Sony A7 II Conclusion
Sony A7 II Conclusion
Overall, the Sony A7 II shares many similarities to the original A7 with regards to our lab performance and testing.
See more Pros & Cons in our Sony A7 Review Conclusion.
Sony is going all out with their full-frame mirrorless camera series; first with a high-res base model and an even higher-res model, and then with an ultra-low-light, 4K-capable model. Now, they've circled back around a year later to update the original, base-model A7. With the new A7 Mark II, Sony has kept the same imaging pipeline with a very good, high resolution 24.3-megapixel sensor and BIONZ X image processor, so basic image quality performance remains practically identical to its predecessor, which is to say, very good.
The big change, however, is that Sony took this large full-frame sensor and added sensor-shift image stabilization. The A7 II is the world's first 5-axis image stabilization system in a full-frame mirrorless camera. Sony claims the IS system will provide up to 4.5 stops of correction, and the system is also designed to work in concert with Sony's optically-stabilized glass when such lenses are used. We found the A7 II's "SteadyShot INSIDE," as Sony calls it, works very well, for both stills and stationary, handheld video. For run-and-gun video, or other video with lots of camera movement, however, the IS system did not show significant improvement over non-stabilized footage. But, for stills, especially low-light and macro photography, or video shooting without a tripod, the 5-axis IS system was very impressive.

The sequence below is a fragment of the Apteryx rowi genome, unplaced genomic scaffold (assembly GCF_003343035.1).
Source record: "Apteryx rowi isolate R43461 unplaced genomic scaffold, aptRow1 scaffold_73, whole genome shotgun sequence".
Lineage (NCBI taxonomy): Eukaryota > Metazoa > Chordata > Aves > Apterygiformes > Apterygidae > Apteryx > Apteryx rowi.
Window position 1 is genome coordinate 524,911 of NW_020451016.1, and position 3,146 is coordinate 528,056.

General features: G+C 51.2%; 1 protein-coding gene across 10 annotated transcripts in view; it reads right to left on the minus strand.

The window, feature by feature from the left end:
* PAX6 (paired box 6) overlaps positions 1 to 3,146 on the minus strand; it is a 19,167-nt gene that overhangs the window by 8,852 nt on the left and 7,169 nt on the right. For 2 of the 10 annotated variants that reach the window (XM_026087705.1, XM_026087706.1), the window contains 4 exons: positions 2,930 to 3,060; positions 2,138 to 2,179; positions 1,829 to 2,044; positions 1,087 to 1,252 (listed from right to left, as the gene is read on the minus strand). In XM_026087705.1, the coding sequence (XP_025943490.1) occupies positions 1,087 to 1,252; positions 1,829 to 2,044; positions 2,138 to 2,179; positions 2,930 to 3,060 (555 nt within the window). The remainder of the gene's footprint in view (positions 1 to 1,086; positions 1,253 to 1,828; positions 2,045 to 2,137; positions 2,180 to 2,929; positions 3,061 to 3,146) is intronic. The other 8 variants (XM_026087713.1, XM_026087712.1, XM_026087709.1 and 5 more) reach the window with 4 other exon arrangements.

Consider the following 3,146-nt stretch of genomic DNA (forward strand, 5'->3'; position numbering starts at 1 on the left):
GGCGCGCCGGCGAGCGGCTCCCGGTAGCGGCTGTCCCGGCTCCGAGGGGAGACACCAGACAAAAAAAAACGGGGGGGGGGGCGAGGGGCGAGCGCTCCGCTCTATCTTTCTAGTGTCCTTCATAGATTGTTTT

The new Sony A7 II also underwent a much-welcomed cosmetic upgrade, with improved ergonomics and control layout. The addition of the sensor-shift IS system increases the bulk of the A7 II ever-so-slightly compared to the original A7, but Sony deepened the handgrip for a more comfortable and secure hold. Most notably, though, is the rearrangement of the shutter release button and front control dial to more natural, more comfortable locations. The new button placement also left space for Sony to add an additional customizable button -- win-win! The A7 II also borrows the beefier, all-metal lens mount and flange from the A7S for added durability and stability, which is especially important when using longer, heavier lenses.
Performance remains largely unchanged on the Mark II, though some aspects have improved. Start-up time which was quite sluggish -- even frustrating at times -- on the original A7 is noticeably better, though it's still not what we'd call fast. And while we weren't able to corroborate Sony's claims of 30% faster AF and 1.5x improved tracking performance in the lab, in real-world shooting, the A7 II's AF performance nevertheless felt quick and speedy -- even when shooting difficult, fast-paced subjects like indoor basketball in continuous AF mode. As with many mirrorless cameras -- even those with hybrid AF systems like the A7 II -- autofocus can however struggle or slow down with low-contrast and dimly-lit subjects.
Video specs also get a nice boost, borrowing the higher bitrate XAVC S format option from the A7S -- though, like the A7S, you require a SDXC card in order to enable XAVC S mode. You also gain S-Log2 gamma for maximum dynamic range, time code and clean HDMI output up to 1080/60p with simultaneous internal recording and uncompressed 4:2:2 8-bit output. However, unlike the A7S, there's no 4K recording or 4K output via HDMI on the A7 II.
Overall, Sony has yet another winner on their hands with the A7 II. By addressing some of the design quirks of the original model, as well as providing a notable technological achievement with their 5-axis image stabilization -- and some subtle, yet worthwhile, performance enhancements -- the Sony A7 II is a more matured, more well-rounded camera and an easy choice as a Dave's Pick.
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